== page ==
The Marshalsea was the best and worst place for a debtor to be imprisoned. From 1438 until its closure in 1842, there was dishonour in its name, contagion in its air and cruelty in its very premise: once detained, debtors could take no action to improve their lot. Instead, imprisonment was meant to serve to ‘rally friends and family’. Where none were forthcoming, many inmates died of starvation. The ancient barbarity of the system was redressed in 1729 when an inquiry revealed that medieval instruments of restraint were still in use — as well as a 3ft-long whip that terrified the debtors, fashioned out of ‘a bull’s pizzle, dried as hard as teak’.
Even after the prison’s reform it was a death sentence to be on the ‘common side’. But on the ‘master’s side’, better-off inmates found themselves in comfortable purgatory. More than any other prison, it seems to have bred camaraderie, offering ‘festive meetings in seasons of gaiety and opulence’ (as a report in 1815 found) and even a sense of peacefulness, summed up by the lassitude of William Dorrit, played by Alec Guinness in the wonderful 1988 adaptation of Little Dorrit. Known as the ‘Father of the Marshalsea’, he is permanently clad in his dressing gown, preserved beyond his creditors and other such worldly cares, indulged by visitors and mothered by his daughter.
He is a version of John Dickens, of course, imprisoned there in 1824, when his son Charles was 12. In this excellent, detailed book, Jerry White sensitively traces Dickens’s relationship with the Marshalsea, from his first childhood encounter with it in the pages of Smollett’s Roderick Random (an adored book he was forced to pawn) to his later struggles with the constitutionally insolvent John Dickens, who hoped his successful son’s publishers would pick up his debts. Incensed, Dickens placed an advert against him in all the leading London newspapers, warning that bills placed by ‘certain persons bearing or purporting to bear the name of our said client… will not be paid’.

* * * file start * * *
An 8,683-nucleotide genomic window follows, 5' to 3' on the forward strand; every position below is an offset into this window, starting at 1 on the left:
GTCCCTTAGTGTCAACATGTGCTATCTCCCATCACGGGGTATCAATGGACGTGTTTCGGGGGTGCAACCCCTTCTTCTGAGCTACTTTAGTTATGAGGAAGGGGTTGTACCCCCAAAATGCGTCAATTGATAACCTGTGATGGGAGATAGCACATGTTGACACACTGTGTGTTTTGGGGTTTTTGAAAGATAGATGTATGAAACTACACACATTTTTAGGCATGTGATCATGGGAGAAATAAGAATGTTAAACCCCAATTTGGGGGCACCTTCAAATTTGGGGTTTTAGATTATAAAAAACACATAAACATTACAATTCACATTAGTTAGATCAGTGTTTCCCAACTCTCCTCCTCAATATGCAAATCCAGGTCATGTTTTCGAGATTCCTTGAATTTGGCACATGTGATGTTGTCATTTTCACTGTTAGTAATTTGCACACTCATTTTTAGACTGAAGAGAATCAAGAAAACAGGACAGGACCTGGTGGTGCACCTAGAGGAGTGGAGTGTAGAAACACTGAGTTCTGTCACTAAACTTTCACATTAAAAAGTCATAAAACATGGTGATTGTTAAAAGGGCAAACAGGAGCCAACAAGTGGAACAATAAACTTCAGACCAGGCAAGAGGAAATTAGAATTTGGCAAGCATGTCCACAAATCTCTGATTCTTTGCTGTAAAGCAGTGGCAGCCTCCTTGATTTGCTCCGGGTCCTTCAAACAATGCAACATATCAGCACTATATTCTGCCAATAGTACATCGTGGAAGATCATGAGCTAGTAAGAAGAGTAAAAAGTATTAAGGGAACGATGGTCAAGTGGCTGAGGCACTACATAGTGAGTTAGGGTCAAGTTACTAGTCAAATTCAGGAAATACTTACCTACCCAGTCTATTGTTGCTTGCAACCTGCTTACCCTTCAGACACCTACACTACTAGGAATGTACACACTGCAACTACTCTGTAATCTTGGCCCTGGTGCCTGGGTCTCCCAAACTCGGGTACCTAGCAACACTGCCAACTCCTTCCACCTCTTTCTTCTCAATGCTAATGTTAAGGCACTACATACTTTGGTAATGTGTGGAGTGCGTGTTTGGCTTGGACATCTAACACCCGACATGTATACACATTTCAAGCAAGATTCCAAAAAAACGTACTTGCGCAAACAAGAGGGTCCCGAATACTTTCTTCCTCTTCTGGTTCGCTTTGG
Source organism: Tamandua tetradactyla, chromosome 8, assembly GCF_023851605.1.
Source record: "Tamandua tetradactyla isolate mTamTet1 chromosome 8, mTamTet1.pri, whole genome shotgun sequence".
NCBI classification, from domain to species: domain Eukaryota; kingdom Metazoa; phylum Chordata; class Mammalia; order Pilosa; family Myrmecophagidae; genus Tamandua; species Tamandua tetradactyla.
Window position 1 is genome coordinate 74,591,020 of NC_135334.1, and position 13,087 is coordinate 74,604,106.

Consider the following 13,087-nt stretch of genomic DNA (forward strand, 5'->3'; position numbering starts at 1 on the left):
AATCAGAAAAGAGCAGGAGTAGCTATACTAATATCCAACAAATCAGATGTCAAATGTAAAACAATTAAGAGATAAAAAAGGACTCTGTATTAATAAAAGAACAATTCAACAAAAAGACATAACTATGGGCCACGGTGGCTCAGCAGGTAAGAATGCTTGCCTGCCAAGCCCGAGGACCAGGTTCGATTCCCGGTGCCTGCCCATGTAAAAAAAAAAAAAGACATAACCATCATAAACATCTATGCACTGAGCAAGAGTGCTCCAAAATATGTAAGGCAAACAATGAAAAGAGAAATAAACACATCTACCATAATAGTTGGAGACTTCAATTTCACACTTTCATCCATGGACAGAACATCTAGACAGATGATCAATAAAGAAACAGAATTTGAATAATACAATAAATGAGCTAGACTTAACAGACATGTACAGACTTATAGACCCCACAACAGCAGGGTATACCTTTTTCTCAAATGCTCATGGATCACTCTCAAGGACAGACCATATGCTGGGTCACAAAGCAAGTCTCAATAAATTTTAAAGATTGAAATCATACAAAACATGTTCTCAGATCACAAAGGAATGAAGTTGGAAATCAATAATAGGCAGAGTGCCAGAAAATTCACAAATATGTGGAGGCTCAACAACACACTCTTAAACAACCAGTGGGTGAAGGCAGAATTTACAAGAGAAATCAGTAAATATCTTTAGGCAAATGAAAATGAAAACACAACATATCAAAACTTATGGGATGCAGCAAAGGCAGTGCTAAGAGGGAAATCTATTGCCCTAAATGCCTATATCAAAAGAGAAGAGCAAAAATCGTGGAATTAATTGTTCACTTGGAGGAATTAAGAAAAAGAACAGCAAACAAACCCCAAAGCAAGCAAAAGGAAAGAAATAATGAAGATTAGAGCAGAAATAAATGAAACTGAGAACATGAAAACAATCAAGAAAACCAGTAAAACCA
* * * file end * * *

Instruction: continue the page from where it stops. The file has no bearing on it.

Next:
Dickens could never speak easily about the Marshalsea, and his autobiographical writings on it, given to his biographer, were lost except for a fragment. But The Pickwick Papers, The Old Curiosity Shop, David Copperfield and of course Little Dorrit are all rich with the pathos and comedy of debt culture, such as the antics of Dick Swiveller, blocked from walking down streets where his creditors have shops: ‘There’s only one avenue to the Strand left open now, and I shall have to stop that up tonight with a pair of gloves.’
Debt then was personal, and had what Jerry White calls ‘spatial consequences’, such as the impunity of ‘Sunday promenaders’ (bailiffs were not allowed to make arrests on a Sunday) and cat-and-mouse games on Whitehall steps and other ancient debtors’ redoubts. Today’s automated credit ratings and toxic online lenders are certainly less useful for novelists.
White raises many long-dead Marshalsea voices — the claims of outrageous conmen and conwomen; the excruciating begging letters of imprisoned curates. There is particularly strong material from the diaries of one John Baptist Grano, a talented musician and composer who played with Handel before falling into debt due to his ‘fatal aspirations to gentility’. In the Marshalsea he learned to call it, in the slang of those inside, ‘this enchanted Castle’, or ‘college’ (partly an ironic reference to its dusty quadrangle) and the prisoners ‘collegians’. Grano played shuttlecock, found good company, ate well, and drank even better.
After dinner we Smoak’d a Pipe and a very handsome bowl of Punch was set on the table and when that was empty’d…’twas time to go to Supper, as accordingly we did; and after Supper we had a Bowl of the same Magnitude and was so extream Merry Singing and Telling of Stories that I was never happier in my Life…
This predates Dickens’s myth-making. The facetious praise of the institution (Grano calls the female inmates ‘Nymphs’) and the air of contentment among desperadoes was already a real sub-culture, which fed Dickens’s imagination. Poor Grano spent 16 months there, even becoming godfather to one of the turnkeys’ children, but when he left, it seems his thriving career was over, as short of one gig in Bath in 1732, nothing more of him can be discovered.
White, a great historian of London, ably untangles the afterlife of the Marshalsea buildings and identifies that, despite extensive bombing in the area, it was actually between 1968 and 1970 that John Dickens’s Marshalsea (opened 1811) was demolished by the newly established Borough of Southwark, to make way for — oh the irony — the Southwark Local Studies Library. But one wall remains, and White has done a fantastic job of restitution, so that we too, like Dickens returning there, may feel ourselves ‘among the crowding ghosts of many miserable years’.
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